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Hum Pathol. 2014 Aug;45(8):1766-72. doi: 10.1016/j.humpath.2014.04.016. Epub 2014 May 8.

An evaluation of Congo red fluorescence for the diagnosis of amyloidosis.

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Department of Pathology and Genomic Medicine, The Methodist Hospital, Houston, TX 77030.
Department of Pathology and Genomic Medicine, The Methodist Hospital, Houston, TX 77030; Department of Pathology and Laboratory Medicine, Weill Cornell Medical College, New York, NY 10065. Electronic address:


Congo red stain apple-green birefringence under polarized light is the most popular method for detecting amyloid; however, it has limitations. The goal of this study was to evaluate if examination of Congo red stain by fluorescent microscopy (FM) significantly enhances the diagnostic yield. Congo red-stained tissue sections were retrospectively and prospectively examined by light microscopy (LM) with and without polarizer and by FM using the Texas red filter and results by each method compared. Congo red-stained amyloid recognized by LM was unequivocally and easily identified by FM in each of 48 cases. In 22 of them, FM either confirmed the presence of a small amount of amyloid or lead to a definitive diagnosis, which was otherwise missed. Eight cases with Congo red-negative by LM were also negative by FM. In 8 cases with a false-positive Congo red stain, FM still detected the signal in 5, but it was absent in 3 cases. In conclusion, Congo red fluorescence improves the diagnostic yield of LM for both positive and negative cases.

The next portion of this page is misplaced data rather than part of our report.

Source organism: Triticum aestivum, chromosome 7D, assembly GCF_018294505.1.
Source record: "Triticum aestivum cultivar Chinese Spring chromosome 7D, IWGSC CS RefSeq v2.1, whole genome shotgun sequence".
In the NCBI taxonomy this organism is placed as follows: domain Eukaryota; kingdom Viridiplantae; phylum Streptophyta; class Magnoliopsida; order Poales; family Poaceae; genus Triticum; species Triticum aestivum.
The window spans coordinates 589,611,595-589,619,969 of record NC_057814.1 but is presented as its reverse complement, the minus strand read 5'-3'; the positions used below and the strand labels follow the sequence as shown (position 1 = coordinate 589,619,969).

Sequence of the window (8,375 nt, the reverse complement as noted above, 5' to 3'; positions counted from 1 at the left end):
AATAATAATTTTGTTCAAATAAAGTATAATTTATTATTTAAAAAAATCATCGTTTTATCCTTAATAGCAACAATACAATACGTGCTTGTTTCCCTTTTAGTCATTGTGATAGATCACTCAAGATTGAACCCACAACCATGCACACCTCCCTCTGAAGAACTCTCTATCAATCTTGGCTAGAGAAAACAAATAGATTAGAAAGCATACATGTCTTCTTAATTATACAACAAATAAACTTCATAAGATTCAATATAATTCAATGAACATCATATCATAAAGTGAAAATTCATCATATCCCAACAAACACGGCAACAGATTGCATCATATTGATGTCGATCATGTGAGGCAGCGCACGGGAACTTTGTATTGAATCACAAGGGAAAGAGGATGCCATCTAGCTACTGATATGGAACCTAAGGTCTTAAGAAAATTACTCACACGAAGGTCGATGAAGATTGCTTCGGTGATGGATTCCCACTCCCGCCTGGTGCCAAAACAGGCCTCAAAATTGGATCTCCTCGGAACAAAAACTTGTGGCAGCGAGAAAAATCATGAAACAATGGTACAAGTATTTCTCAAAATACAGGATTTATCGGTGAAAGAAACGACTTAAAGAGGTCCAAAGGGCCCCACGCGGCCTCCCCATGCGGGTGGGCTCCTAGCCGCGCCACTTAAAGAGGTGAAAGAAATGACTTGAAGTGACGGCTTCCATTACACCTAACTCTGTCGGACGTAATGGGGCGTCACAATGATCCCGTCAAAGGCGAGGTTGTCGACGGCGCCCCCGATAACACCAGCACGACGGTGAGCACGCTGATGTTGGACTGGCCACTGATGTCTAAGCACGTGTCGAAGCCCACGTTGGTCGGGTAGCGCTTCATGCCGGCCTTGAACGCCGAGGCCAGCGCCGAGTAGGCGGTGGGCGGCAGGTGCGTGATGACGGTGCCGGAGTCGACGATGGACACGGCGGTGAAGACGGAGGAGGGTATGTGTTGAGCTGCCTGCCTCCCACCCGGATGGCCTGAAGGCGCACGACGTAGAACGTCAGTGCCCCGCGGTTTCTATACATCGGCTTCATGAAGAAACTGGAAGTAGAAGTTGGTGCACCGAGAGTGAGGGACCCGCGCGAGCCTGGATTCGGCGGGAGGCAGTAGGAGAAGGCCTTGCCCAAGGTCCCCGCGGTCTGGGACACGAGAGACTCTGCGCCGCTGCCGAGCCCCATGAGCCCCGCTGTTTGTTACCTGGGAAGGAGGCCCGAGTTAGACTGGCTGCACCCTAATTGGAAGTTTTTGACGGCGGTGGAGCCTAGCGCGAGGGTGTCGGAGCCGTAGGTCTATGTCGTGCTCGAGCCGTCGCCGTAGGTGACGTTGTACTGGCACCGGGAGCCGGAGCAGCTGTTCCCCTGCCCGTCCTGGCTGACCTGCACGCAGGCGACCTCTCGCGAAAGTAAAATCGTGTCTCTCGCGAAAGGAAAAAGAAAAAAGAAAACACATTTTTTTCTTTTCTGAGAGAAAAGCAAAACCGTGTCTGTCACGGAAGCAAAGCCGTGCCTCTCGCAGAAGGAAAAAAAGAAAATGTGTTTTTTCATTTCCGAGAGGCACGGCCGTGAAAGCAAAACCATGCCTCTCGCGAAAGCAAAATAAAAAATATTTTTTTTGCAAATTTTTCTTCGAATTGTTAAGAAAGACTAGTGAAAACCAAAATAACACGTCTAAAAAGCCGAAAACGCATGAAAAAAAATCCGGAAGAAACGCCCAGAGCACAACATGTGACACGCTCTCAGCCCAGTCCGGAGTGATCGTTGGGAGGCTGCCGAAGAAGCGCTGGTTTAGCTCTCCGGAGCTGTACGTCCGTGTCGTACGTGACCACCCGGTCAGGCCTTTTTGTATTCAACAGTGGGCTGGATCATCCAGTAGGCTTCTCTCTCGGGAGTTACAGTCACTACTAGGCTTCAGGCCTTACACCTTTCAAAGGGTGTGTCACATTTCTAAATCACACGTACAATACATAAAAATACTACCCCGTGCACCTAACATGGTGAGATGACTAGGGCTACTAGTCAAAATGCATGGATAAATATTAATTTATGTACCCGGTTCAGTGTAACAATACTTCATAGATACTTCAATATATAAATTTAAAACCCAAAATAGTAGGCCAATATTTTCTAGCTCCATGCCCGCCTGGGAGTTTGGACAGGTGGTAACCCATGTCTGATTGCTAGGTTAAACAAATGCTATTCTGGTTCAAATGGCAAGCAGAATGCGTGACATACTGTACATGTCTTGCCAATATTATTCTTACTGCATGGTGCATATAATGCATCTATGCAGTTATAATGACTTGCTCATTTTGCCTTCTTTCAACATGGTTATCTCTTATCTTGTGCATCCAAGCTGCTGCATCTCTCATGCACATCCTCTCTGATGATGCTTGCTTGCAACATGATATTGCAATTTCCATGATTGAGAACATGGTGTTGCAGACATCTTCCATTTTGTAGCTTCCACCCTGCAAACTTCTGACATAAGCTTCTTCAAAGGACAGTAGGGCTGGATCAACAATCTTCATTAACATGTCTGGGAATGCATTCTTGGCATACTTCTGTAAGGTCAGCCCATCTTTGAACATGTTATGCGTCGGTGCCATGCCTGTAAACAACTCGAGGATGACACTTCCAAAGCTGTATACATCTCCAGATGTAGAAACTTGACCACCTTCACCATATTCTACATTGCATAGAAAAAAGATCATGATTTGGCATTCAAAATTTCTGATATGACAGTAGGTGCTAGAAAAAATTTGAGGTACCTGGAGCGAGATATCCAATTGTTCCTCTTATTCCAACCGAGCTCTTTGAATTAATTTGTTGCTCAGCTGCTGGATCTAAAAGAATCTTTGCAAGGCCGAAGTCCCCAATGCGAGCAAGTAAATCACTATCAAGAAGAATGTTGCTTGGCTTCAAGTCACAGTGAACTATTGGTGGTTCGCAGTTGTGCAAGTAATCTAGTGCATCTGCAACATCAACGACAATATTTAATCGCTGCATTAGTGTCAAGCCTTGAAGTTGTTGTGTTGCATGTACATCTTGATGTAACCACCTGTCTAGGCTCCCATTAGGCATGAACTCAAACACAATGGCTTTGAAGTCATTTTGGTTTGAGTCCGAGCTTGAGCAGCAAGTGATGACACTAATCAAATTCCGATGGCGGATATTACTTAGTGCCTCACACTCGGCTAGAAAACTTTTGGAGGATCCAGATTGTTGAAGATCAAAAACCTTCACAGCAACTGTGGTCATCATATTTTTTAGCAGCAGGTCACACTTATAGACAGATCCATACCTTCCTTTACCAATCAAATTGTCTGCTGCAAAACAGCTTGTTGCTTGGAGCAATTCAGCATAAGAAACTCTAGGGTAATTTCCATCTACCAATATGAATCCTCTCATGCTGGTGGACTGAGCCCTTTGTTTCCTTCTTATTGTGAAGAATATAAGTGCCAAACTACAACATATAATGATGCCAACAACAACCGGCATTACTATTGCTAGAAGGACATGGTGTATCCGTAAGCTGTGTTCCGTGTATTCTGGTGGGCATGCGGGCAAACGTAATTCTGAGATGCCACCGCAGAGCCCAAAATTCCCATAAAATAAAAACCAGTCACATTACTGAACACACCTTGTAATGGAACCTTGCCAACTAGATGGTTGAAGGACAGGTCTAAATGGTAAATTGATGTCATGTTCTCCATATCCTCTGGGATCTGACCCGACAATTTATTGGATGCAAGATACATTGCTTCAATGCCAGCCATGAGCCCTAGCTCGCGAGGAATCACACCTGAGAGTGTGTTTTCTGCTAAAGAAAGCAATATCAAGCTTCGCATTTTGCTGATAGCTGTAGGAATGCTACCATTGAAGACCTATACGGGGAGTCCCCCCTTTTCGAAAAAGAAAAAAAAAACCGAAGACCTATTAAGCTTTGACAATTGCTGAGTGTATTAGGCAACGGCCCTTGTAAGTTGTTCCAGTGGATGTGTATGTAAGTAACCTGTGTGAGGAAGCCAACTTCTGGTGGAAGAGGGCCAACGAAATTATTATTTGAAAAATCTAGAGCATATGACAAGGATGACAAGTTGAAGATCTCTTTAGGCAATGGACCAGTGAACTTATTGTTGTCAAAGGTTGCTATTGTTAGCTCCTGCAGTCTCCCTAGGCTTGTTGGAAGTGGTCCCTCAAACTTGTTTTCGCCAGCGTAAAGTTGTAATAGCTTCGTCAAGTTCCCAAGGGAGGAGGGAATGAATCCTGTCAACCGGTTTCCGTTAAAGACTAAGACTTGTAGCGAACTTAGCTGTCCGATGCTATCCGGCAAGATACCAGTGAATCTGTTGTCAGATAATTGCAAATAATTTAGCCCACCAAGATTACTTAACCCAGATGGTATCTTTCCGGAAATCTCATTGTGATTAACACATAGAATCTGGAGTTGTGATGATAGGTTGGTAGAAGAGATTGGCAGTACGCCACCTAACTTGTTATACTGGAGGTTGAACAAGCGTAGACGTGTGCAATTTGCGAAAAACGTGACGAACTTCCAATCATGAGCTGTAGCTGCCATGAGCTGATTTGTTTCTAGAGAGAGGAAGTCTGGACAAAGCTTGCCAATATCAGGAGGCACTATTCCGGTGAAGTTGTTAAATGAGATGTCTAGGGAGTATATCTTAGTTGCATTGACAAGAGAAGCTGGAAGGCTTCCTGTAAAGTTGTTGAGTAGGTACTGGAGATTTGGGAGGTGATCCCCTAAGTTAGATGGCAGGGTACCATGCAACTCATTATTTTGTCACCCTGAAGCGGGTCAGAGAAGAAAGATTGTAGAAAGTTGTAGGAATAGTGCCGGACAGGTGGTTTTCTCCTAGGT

Amyloid; Birefringence; Congo red stain; Fluorescence; Polarized light; Texas red filter

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